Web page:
Cengage Learning 2015 32 Return on Investment (ROI) (contd.) Electronic commerce initiatives Seen as absolutely necessary investments Not always subjected to close examination, rigid requirements Companies fear being left behind Newspaper Web sites Example of companies willing to incur losses to establish an online presence Cengage Learning 2015

33 Return on Investment (ROI) (contd.) Electronic commerce second wave of Web-related expenditures Being reviewed for ROI ROI built-in biases ROI requires that all costs and benefits be stated in monetary units Gives undue weight to costs ROI focuses on predicted benefits Initiatives have returned benefits not foreseen

Cengage Learning 2015 34 Return on Investment (ROI) (contd.) ROI built-in biases (contd.) ROI tends to emphasize short-run benefits over longrun benefits More information CIO Budget site Third wave electronic commerce Highly sophisticated analyses of planned online business activities Cengage Learning 2015

35 Strategies for Developing Electronic Commerce Web Sites Web sites Began as static brochure Next generation added transaction processing capabilities Personalization and customer relationship management aspects added Redesigned to work better with mobile devices Recently, sites have become integrated with social media networks Transformations required software development Cengage Learning 2015

36 Strategies for Developing Electronic Commerce Web Sites (contd.) FIGURE 12-5 Evolution of Web site functions Cengage Learning 2015 Cengage Learning 2015 37 Internal Development vs. Outsourcing Outsourcing: using an external company to do the work of completing a project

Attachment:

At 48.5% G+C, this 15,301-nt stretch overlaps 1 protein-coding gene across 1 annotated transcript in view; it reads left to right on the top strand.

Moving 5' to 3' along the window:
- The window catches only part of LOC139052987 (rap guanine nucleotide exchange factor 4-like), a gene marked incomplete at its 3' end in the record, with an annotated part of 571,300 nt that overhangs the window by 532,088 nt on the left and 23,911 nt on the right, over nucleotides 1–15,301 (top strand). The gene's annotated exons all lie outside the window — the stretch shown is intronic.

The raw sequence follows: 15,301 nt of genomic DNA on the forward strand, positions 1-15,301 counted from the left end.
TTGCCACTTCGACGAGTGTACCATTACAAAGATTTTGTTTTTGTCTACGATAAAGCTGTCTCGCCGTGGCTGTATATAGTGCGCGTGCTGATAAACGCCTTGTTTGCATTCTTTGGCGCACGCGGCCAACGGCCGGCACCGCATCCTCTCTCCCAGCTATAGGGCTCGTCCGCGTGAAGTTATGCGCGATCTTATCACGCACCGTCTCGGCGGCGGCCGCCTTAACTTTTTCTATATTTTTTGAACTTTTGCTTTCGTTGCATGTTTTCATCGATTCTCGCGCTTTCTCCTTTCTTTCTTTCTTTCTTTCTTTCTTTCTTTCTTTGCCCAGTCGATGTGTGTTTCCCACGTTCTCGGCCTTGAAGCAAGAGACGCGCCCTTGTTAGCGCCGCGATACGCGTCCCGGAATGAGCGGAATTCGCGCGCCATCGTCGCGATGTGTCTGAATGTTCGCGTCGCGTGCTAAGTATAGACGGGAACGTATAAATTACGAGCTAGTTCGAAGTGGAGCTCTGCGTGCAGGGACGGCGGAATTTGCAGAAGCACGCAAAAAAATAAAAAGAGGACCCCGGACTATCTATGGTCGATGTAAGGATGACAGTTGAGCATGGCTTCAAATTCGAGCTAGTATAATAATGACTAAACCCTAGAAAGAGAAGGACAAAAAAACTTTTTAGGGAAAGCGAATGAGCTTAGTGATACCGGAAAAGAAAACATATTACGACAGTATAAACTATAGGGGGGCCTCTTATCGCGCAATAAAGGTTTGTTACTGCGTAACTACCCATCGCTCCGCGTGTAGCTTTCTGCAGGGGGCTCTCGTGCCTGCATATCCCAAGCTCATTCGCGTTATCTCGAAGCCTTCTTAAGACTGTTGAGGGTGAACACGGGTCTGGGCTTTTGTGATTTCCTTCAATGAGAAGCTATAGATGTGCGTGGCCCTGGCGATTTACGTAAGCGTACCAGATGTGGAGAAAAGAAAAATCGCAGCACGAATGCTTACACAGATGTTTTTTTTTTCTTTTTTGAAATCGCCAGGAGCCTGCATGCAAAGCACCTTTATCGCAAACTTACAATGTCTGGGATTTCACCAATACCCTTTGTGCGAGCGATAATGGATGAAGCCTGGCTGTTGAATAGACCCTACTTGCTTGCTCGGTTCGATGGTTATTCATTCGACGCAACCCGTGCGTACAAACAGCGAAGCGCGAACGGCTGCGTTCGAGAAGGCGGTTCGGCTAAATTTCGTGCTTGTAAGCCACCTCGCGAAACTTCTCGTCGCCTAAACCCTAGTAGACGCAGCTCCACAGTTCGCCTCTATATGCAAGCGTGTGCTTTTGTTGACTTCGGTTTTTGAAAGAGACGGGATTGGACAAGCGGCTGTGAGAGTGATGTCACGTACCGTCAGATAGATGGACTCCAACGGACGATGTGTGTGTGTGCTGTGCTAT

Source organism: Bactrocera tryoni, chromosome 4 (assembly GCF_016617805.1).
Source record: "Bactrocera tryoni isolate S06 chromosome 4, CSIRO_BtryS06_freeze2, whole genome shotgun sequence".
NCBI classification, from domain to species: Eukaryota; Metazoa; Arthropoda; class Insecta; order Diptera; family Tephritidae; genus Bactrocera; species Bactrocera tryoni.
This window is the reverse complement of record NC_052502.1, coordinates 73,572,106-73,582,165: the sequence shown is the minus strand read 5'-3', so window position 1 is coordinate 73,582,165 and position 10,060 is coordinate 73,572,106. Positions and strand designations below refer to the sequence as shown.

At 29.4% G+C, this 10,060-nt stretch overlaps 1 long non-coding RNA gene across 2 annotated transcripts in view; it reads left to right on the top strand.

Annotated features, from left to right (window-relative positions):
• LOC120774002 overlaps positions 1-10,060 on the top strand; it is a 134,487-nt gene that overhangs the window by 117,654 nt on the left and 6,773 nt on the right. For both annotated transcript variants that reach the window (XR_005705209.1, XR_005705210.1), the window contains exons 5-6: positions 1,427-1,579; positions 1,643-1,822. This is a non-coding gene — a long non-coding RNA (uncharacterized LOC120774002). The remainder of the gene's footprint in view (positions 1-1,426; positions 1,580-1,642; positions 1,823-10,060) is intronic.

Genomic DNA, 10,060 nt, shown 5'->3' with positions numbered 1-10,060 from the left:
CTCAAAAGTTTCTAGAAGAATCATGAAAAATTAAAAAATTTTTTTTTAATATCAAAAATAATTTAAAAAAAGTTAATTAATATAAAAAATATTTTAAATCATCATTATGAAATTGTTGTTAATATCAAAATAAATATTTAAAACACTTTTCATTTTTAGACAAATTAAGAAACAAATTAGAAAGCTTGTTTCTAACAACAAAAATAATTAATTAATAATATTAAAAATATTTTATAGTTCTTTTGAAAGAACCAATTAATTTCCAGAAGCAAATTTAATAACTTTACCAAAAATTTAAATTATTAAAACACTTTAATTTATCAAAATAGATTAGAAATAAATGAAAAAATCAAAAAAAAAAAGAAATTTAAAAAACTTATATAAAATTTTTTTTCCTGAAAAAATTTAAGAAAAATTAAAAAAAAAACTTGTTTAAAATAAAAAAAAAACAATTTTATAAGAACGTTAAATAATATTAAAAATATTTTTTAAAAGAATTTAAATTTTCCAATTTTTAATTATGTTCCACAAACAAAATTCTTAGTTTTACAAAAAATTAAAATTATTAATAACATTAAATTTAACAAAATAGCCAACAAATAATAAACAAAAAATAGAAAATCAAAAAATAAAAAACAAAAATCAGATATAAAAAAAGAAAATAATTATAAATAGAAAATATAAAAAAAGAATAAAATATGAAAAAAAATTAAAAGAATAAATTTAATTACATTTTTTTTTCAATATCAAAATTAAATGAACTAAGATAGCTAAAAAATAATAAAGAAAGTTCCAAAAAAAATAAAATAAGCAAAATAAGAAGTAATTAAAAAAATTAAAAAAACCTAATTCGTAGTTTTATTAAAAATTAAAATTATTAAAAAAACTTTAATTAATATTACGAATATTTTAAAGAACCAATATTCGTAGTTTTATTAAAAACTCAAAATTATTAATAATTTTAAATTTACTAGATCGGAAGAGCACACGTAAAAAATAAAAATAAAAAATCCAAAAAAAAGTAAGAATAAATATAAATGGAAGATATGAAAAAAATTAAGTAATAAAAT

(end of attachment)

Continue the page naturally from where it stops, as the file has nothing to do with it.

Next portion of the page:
Business initiative must be integrated to ensure success Internal people leading projects ensures: Companys specific needs are addressed Initiative congruent with organization goals, culture Outside consultants Seldom able to learn enough about organizations culture to accomplish objectives Cengage Learning 2015 38 The Internal Team First step in outsourcing decision-making Create internal team

Team members People knowledgeable about Internet and its technologies Creative thinkers Distinguished within the company Technical expertise less important Measuring achievements of internal team is important Cengage Learning 2015 39 The Internal Team (contd.) Intellectual capital

Employees knowledge about the business and its processes Hard to measure Value recognized today Internal team responsible for initiative decides: Project parts to outsource Outsourcer Consultants or partners needed Cengage Learning 2015 40

Early Outsourcing Company outsources initial site design and development to launch project quickly Outsourcing team trains companys information systems professionals before handing site operation to them Companys own information systems people work closely with outsourcing team Develop ideas as early as possible in project life Cengage Learning 2015 41 Late Outsourcing Companys information systems professionals

Perform initial design and development, implement system, and operate system until stable Once competitive advantage gained: Electronic commerce system maintenance outsourced Companys professionals turn attention to developing new technologies Providing further competitive advantage Electronic commerce initiatives more suited to early outsourcing Cengage Learning 2015 42